Following its leveraged buyout from Liberty Group in May, Ermitage Limited has appointed Nick Macleod as Head of Quantitative Research & Risk Management.
Macleod, a leading light at rival fund of hedge fund house, FRM, will report to Chief Operating Officer, Mark Hucker, and he brings 13 years' hedge fund experience with an emphasis on quantitative strategies, risk measurement and portfolio construction to the firm. Based in Jersey, Macleod heads up a dedicated Portfolio Construction & Risk team of four professionals, which works alongside Ermitage's Hedge Fund Research team.
His appointment is seen by Ermitage as the final piece of the jigsaw in taking the company's quantitative research and risk management capability to the next level, and coincides with the company recently breaking through the USD 2bn assets under management barrier in alternative investments.
Macleod, whose views and analysis have been published by several journals, is a Fellow of the Institute of Mathematics and its Applications and a Chartered Mathematician, amongst other qualifications.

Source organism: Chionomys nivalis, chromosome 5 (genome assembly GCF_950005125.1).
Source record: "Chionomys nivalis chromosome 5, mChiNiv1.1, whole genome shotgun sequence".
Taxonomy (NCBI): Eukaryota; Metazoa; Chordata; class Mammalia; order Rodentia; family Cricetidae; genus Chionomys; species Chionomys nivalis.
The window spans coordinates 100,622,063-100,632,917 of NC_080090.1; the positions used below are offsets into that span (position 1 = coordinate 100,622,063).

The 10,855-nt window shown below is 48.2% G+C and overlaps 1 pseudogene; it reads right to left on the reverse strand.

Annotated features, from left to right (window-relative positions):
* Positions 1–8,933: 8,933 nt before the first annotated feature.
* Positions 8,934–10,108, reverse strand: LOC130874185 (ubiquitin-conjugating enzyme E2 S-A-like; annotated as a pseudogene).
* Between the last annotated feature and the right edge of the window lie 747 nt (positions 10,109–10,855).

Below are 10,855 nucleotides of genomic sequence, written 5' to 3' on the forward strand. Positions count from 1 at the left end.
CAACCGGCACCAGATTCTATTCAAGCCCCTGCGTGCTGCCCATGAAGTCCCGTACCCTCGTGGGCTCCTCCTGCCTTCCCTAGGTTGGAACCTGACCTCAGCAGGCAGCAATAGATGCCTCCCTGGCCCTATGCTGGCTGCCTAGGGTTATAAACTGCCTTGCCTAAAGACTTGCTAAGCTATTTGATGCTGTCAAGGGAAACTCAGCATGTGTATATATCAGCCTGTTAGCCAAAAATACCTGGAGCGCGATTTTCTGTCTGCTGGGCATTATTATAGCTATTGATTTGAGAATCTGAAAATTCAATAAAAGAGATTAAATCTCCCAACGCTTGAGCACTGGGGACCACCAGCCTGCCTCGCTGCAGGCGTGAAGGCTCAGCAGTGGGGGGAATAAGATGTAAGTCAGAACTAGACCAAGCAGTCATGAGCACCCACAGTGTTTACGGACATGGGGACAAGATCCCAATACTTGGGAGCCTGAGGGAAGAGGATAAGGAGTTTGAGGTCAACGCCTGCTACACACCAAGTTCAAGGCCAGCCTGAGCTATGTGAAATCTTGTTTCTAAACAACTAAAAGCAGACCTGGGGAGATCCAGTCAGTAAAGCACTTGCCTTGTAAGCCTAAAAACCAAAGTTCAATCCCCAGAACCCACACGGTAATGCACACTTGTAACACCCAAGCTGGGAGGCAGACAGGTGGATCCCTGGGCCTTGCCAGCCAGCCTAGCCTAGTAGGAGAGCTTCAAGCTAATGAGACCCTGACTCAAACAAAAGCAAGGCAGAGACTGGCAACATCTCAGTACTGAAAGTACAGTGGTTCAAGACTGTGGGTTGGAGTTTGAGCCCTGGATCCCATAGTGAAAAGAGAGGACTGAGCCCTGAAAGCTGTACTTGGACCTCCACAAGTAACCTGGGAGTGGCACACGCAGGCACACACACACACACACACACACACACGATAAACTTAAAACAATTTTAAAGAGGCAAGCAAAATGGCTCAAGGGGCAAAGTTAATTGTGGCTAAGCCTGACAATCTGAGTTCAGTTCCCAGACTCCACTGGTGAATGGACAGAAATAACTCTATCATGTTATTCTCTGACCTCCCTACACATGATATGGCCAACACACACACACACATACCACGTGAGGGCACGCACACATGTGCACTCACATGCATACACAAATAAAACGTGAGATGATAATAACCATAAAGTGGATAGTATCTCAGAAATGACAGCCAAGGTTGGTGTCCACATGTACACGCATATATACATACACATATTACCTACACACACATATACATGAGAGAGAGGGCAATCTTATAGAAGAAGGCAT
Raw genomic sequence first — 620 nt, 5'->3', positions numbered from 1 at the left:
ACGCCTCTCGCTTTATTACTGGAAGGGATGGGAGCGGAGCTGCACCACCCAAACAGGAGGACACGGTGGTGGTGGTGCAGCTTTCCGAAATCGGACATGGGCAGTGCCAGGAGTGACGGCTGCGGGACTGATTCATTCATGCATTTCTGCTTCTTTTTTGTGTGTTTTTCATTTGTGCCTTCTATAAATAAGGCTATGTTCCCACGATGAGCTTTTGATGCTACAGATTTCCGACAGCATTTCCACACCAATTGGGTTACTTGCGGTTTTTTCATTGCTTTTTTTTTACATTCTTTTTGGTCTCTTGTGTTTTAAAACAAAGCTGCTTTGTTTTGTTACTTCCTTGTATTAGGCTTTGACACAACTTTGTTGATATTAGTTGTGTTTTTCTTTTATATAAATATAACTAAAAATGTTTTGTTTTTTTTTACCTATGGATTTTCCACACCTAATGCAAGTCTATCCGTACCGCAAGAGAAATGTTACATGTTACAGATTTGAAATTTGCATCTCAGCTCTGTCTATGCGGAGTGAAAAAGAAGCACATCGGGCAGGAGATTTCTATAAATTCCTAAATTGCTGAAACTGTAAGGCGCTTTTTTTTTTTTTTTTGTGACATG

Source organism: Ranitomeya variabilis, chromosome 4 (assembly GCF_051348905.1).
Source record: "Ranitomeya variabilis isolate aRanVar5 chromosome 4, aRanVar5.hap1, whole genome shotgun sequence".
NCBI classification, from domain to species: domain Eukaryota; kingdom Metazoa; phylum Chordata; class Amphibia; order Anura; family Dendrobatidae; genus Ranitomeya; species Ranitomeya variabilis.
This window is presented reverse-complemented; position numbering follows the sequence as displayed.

Ermitage has invested significantly during recent years in the refinement of its proprietary hedge fund database LEWIS, which is complemented by specialist best of breed analysis software.
"Nick has proven that he can produce workable solutions to some of the more intractable, real-world problems faced in the fund of hedge fund world,' says Mark Hucker, Ermitage's Chief Operating Officer. 'These solutions are driven by a very clear understanding of the quantitative and statistical issues in combining managers, coupled with an in depth knowledge of investment strategies. We believe Nick's appointment is one of the final pieces in the jigsaw of the investment process we have been advancing over the past two years. We expect him to provide significant value to new and existing clients, both in the creation of optimised bespoke portfolios and in the analysis and reporting of performance for our established fund of hedge fund products.'
Commenting on his appointment Macleod adds: 'Hedge funds typically refuse to adopt conventional benchmarks due to their dynamic investment strategies and non-standard return distributions, and as such, are prime candidates for analytical methods that reduce their complexities to manageable proportions. Many standard statistical techniques fail to come to grips with hedge fund return data, thereby confusing rather than clarifying the issues. My experience has convinced me that effective quantitative analysis starts from a thorough understanding of real-world problems, coupled with a willingness to develop methods specifically suited to their individual features - rather than relying on textbook answers to idealised questions. I am very excited with the opportunity I have at Ermitage to apply the insight and techniques I have developed and fine-tuned over the years.'